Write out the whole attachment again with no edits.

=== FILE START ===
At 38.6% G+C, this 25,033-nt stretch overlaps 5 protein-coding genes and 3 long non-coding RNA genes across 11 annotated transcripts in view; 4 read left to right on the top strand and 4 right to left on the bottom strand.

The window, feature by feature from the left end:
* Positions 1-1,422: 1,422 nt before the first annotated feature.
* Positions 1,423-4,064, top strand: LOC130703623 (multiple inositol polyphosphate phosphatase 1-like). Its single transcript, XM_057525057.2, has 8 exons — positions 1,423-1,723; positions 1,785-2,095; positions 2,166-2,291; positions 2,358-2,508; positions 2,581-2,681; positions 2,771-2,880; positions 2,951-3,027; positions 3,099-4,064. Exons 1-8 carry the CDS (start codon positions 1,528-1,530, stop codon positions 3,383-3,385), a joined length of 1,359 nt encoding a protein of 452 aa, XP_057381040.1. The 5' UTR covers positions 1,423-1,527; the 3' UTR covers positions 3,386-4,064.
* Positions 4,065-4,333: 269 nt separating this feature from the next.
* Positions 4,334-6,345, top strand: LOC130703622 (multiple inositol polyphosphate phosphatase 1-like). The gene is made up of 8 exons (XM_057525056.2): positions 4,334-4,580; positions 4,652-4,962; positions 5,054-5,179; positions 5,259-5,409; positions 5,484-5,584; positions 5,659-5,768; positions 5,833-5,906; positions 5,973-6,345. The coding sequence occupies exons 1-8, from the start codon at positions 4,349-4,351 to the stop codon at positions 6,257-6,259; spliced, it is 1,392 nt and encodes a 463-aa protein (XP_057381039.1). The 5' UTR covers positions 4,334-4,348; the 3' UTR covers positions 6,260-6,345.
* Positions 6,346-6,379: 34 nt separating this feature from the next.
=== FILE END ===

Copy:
At 38.6% G+C, this 25,033-nt stretch overlaps 5 protein-coding genes and 3 long non-coding RNA genes across 11 annotated transcripts in view; 4 read left to right on the top strand and 4 right to left on the bottom strand.

The window, feature by feature from the left end:
* Positions 1-1,422: 1,422 nt before the first annotated feature.
* Positions 1,423-4,064, top strand: LOC130703623 (multiple inositol polyphosphate phosphatase 1-like). Its single transcript, XM_057525057.2, has 8 exons — positions 1,423-1,723; positions 1,785-2,095; positions 2,166-2,291; positions 2,358-2,508; positions 2,581-2,681; positions 2,771-2,880; positions 2,951-3,027; positions 3,099-4,064. Exons 1-8 carry the CDS (start codon positions 1,528-1,530, stop codon positions 3,383-3,385), a joined length of 1,359 nt encoding a protein of 452 aa, XP_057381040.1. The 5' UTR covers positions 1,423-1,527; the 3' UTR covers positions 3,386-4,064.
* Positions 4,065-4,333: 269 nt separating this feature from the next.
* Positions 4,334-6,345, top strand: LOC130703622 (multiple inositol polyphosphate phosphatase 1-like). The gene is made up of 8 exons (XM_057525056.2): positions 4,334-4,580; positions 4,652-4,962; positions 5,054-5,179; positions 5,259-5,409; positions 5,484-5,584; positions 5,659-5,768; positions 5,833-5,906; positions 5,973-6,345. The coding sequence occupies exons 1-8, from the start codon at positions 4,349-4,351 to the stop codon at positions 6,257-6,259; spliced, it is 1,392 nt and encodes a 463-aa protein (XP_057381039.1). The 5' UTR covers positions 4,334-4,348; the 3' UTR covers positions 6,260-6,345.
* Positions 6,346-6,379: 34 nt separating this feature from the next.